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Randomized Controlled Trial
. 2013;8(3):e57734.
doi: 10.1371/journal.pone.0057734. Epub 2013 Mar 5.

A Randomized Controlled Pilot Study of Home-Based Step Training in Older People Using Videogame Technology

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Free PMC article
Randomized Controlled Trial

A Randomized Controlled Pilot Study of Home-Based Step Training in Older People Using Videogame Technology

Daniel Schoene et al. PLoS One. .
Free PMC article

Abstract

Background: Stepping impairments are associated with physical and cognitive decline in older adults and increased fall risk. Exercise interventions can reduce fall risk, but adherence is often low. A new exergame involving step training may provide an enjoyable exercise alternative for preventing falls in older people.

Purpose: To assess the feasibility and safety of unsupervised, home-based step pad training and determine the effectiveness of this intervention on stepping performance and associated fall risk in older people.

Design: Single-blinded two-arm randomized controlled trial comparing step pad training with control (no-intervention).

Setting/participants: Thirty-seven older adults residing in independent-living units of a retirement village in Sydney, Australia.

Intervention: Intervention group (IG) participants were provided with a computerized step pad system connected to their TVs and played a step game as often as they liked (with a recommended dose of 2-3 sessions per week for 15-20 minutes each) for eight weeks. In addition, IG participants were asked to complete a choice stepping reaction time (CSRT) task once each week.

Main outcome measures: CSRT, the Physiological Profile Assessment (PPA), neuropsychological and functional mobility measures were assessed at baseline and eight week follow-up.

Results: Thirty-two participants completed the study (86.5%). IG participants played a median 2.75 sessions/week and no adverse events were reported. Compared to the control group, the IG significantly improved their CSRT (F31,1 = 18.203, p<.001), PPA composite scores (F31,1 = 12.706, p = 0.001), as well as the postural sway (F31,1 = 4.226, p = 0.049) and contrast sensitivity (F31,1 = 4.415, p = 0.044) PPA sub-component scores. In addition, the IG improved significantly in their dual-task ability as assessed by a timed up and go test/verbal fluency task (F31,1 = 4.226, p = 0.049).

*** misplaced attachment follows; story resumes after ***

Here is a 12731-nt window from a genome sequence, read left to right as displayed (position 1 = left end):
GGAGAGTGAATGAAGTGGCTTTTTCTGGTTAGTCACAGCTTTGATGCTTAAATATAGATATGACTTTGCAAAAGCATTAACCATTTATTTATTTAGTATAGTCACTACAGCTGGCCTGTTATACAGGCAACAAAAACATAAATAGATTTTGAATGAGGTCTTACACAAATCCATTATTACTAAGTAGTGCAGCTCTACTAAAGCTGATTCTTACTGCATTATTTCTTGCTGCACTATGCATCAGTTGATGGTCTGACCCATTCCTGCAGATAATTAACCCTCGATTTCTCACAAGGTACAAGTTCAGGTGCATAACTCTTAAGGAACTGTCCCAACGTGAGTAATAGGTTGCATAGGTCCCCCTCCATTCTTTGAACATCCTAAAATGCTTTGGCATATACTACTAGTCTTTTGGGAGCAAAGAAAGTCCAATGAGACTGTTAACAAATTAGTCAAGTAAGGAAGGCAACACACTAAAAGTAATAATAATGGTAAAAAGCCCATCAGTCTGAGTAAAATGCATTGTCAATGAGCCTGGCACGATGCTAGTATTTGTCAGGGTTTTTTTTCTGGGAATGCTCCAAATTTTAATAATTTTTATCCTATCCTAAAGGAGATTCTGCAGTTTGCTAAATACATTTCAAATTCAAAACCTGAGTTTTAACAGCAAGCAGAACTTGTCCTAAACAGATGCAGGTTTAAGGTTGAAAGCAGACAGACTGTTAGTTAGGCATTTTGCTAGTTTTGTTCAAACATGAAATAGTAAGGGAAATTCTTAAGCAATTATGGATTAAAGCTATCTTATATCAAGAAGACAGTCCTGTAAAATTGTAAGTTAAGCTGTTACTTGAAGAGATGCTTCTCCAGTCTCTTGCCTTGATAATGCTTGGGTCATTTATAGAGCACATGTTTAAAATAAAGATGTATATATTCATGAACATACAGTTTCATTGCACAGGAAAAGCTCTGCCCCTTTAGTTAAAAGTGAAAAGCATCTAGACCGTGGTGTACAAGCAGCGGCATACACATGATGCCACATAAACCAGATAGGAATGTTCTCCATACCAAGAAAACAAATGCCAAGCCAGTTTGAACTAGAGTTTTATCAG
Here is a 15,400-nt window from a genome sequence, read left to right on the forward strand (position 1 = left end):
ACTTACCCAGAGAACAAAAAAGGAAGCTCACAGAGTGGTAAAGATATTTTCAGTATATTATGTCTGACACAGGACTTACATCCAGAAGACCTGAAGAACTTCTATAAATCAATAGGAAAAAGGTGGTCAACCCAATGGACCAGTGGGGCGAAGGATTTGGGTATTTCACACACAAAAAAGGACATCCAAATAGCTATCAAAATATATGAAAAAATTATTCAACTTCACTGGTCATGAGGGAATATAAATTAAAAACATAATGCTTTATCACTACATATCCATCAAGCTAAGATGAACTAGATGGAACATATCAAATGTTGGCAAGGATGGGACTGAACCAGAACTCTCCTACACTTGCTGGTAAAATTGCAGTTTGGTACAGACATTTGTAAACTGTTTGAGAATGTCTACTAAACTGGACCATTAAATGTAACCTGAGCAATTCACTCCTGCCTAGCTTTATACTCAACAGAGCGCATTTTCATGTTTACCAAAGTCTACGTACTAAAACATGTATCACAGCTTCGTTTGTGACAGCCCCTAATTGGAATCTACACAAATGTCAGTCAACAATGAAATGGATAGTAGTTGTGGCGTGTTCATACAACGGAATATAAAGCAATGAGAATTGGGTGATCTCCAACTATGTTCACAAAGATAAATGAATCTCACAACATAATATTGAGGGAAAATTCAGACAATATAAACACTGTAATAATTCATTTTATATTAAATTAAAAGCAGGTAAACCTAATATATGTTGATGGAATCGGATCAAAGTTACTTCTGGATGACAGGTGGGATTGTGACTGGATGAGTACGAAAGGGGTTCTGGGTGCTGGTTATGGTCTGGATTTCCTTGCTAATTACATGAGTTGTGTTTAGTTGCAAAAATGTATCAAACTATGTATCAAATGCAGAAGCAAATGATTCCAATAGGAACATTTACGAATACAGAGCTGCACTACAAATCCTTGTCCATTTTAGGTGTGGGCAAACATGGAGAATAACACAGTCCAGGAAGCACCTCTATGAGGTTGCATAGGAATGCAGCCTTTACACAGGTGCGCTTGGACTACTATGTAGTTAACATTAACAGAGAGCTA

Conclusions: Step pad training can be safely undertaken at home to improve physical and cognitive parameters of fall risk in older people without major cognitive and physical impairments.

Trial registration: Australian New Zealand Clinical Trials Registry ACTRN12611001081909.

Conflict of interest statement

Competing Interests: SRL declares that the FallScreen fall risk assessment tool is commercially available through Neuroscience Research Australia (NeuRA); any profits from sales of the assessments are shared between the inventor (SRL), the falls and balance research group at NeuRA, and the NeuRA central fund. This does not alter the authors’ adherence to all the PLOS ONE policies on sharing data and materials.

Figures

Figure 1
Figure 1. Step pad and intervention tasks used in this study.
a) DDR example screen with updrifting arrow. The participant has to step when the red arrow (moving up) is directly over the target arrow (blue arrows). The round object on the bottom right side is a ‘bomb’ for which the participant has to inhibit his step. b) CSRT example screen. One of four arrows on the screen changes its color to blue and the participant is asked to step as quickly as possible onto the same location of the pad (front left).
Figure 2
Figure 2. Flow chart of study.

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Publication types

Grant support

This study was financially supported by a National Health and Medical Research Council (NHMRC) project grant (grant number 568724) (http://www.nhmrc.gov.au). The funders had no role in study design, data collection and analysis, decision to publish, or preparation of the manuscript.
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